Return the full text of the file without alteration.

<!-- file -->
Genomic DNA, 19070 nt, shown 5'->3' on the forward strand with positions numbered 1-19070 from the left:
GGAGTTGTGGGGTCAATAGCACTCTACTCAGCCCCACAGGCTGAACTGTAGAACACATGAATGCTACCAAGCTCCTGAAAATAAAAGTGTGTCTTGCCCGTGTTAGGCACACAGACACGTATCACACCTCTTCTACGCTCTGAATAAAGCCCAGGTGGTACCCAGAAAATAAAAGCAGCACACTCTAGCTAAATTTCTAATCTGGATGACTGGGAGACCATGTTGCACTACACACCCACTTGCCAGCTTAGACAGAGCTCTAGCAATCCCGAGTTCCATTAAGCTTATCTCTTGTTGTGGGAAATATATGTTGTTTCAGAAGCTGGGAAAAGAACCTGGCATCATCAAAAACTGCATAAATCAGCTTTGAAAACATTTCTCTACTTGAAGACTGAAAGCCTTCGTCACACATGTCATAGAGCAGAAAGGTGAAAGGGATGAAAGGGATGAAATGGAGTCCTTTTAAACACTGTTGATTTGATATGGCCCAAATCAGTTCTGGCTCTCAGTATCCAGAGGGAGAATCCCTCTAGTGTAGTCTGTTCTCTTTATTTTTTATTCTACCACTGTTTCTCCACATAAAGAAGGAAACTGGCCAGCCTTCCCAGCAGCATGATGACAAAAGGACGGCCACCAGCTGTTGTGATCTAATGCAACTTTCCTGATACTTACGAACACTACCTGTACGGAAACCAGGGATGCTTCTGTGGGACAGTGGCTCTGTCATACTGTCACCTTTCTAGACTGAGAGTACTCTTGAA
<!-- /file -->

Genomic DNA, 19070 nt, shown 5'->3' on the forward strand with positions numbered 1-19070 from the left:
GGAGTTGTGGGGTCAATAGCACTCTACTCAGCCCCACAGGCTGAACTGTAGAACACATGAATGCTACCAAGCTCCTGAAAATAAAAGTGTGTCTTGCCCGTGTTAGGCACACAGACACGTATCACACCTCTTCTACGCTCTGAATAAAGCCCAGGTGGTACCCAGAAAATAAAAGCAGCACACTCTAGCTAAATTTCTAATCTGGATGACTGGGAGACCATGTTGCACTACACACCCACTTGCCAGCTTAGACAGAGCTCTAGCAATCCCGAGTTCCATTAAGCTTATCTCTTGTTGTGGGAAATATATGTTGTTTCAGAAGCTGGGAAAAGAACCTGGCATCATCAAAAACTGCATAAATCAGCTTTGAAAACATTTCTCTACTTGAAGACTGAAAGCCTTCGTCACACATGTCATAGAGCAGAAAGGTGAAAGGGATGAAAGGGATGAAATGGAGTCCTTTTAAACACTGTTGATTTGATATGGCCCAAATCAGTTCTGGCTCTCAGTATCCAGAGGGAGAATCCCTCTAGTGTAGTCTGTTCTCTTTATTTTTTATTCTACCACTGTTTCTCCACATAAAGAAGGAAACTGGCCAGCCTTCCCAGCAGCATGATGACAAAAGGACGGCCACCAGCTGTTGTGATCTAATGCAACTTTCCTGATACTTACGAACACTACCTGTACGGAAACCAGGGATGCTTCTGTGGGACAGTGGCTCTGTCATACTGTCACCTTTCTAGACTGAGAGTACTCTTGAA